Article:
Marathon champion defended his title and set 3 records with time of 2:06:51
Kenyan runner Philemon Rono ran a historic Scotiabank Toronto Waterfront Marathon on Sunday, crossing the finish line at 2:06:51 — winning the race and setting a new record for the fastest marathon run on Canadian soil.
The previous all-comers record, which is the fastest performance attained within a country without regard for the nationality of the runner, was 2:06:54, set by Ethiopian runner Yemane Tsegay in 2014.
Rono, who also won last year, slashed this time by just three seconds, earning him an extra $50,000 in prize money for setting a new record. He will return to Kenya with $115,000.
Philemon Rono cheers on the crowd after winning the Toronto Waterfront Marathon. (Christopher Katsarov/Canadian Press)
His victory today was drastically different from last year's race. Moments before the start, Rono was knocked out by a guard rail which fell on his head while he was stretching. He went on to run anyway, crossing the finish line with a 2:08:27 race.
Canadian newcomer Trevor Hofbauer, who trains with the Guelph, Ont.-based Speed River Track Club, made his marathon debut Sunday, finishing ninth with a time of 2:18:05.
The 25-year-old Calgary native secured Canada's Marathon Championship title as he crossed the finish line with a fist pump and screams of triumph.
Trevor Hofbauer, 25, won Canada's Marathon Championship title in his first-ever marathon. (Paul Smith/CBC)
"It was one of the most positive experiences I've had in any race," he said after the marathon.
Hofbauer was first thrust into the spotlight last year when he finished third at the Canadian Cross-Country Championships. This earned him a spot on Canada's team for the IAAF World Cross-Country Championships in Kampala, Uganda, last March. He was Canada's top finisher there, placing 71st overall in the senior men's race.
His results from his first marathon finish have many speculating online that he may be Canada's next marathon star.
The overall winner of the women's race was Marta Megra of Ethiopia, who finished with a time of 2:28:17.
Megra told reporters, through a translator, "I am happy to win the race."
This was Megra's first time competing at the Toronto marathon. She noted the first part of the course was easy, adding after 30-kilometres "the course was too tough."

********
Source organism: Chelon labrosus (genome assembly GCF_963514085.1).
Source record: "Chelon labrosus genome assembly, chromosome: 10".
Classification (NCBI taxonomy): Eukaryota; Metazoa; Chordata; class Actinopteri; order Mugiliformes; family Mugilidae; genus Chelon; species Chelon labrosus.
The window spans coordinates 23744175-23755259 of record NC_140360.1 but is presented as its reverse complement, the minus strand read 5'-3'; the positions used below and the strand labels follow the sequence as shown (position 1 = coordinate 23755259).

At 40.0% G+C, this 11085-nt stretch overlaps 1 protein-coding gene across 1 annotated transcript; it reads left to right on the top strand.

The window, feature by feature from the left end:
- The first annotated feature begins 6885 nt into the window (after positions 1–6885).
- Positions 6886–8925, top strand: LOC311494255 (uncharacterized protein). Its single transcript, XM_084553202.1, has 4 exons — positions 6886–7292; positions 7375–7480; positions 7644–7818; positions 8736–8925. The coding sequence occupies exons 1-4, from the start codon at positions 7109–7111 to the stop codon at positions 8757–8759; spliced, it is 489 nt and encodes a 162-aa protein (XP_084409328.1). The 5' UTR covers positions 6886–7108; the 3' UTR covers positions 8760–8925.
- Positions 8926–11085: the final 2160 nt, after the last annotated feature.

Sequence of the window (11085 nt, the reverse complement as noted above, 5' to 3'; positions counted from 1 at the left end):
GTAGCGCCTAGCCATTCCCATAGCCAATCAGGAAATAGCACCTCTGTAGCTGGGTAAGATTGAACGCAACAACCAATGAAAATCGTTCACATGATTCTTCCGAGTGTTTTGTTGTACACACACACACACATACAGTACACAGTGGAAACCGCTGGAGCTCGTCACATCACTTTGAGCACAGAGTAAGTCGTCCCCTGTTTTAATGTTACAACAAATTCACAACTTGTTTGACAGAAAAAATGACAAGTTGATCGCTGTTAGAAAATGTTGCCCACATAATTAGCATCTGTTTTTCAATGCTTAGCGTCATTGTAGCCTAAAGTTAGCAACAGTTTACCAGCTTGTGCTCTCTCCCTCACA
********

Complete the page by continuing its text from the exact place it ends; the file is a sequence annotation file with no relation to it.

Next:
Leslie Sexton of London, Ont., won Canada's Marathon Championship title. (Christopher Katsarov/Canadian Press)
Leslie Sexton of London, Ont., won Canada's Marathon Championship title for the first time in her career. She finished fifth overall in the women's elite field after sitting out last year due to injury.
In 2015, Sexton finished second in the Canadian Marathon Championships, but ran a personal best of 2:33:23. The 30-year-old finished with a time of 2:35:43 on Sunday.
Late running superstar Ed Whitlock of Milton, Ont., who famously smashed several senior running records was honoured at the Toronto marathon on Sunday.
The octogenarian and champion runner was lauded for finishing marathons in about the time of many runners half his age.
Whitlock set a world record for his age group during last year's race when he was 85 years old. He finished the marathon in just 3:56:33.
Whitlock remains the first and only runner in the world over 70 years old to run a sub-three-hour marathon. He accomplished this in Toronto in 2003. He is also the oldest man ever to run a marathon in under four hours.
These records were honoured with a minute of silence at the start of Sunday's race. A special pace group also ran in the same time he did. Toronto runner Ben Kaplan led the pace he set last year.
Two other runners, Noel Guy and Nick Crocker, ran his other most recognized marathon record times — the 2:54:49 pace he set at age 73 in Toronto and a time of 3:15:54 he set at age 80.
His world records were also commemorated on a tribute wall where participants and fans wrote handwritten messages. A display of memorabilia, including Whitlock's famous faded teal singlets, scuffed Brookes running shoes, medals, trophies and photos accompanied the wall.
Around 25,000 people ran in the three races that were part of the 18th annual Toronto marathon.
A total of 4,944 people registered for the marathon, 11,372 for the half-marathon and 8,077 for the five-kilometre race.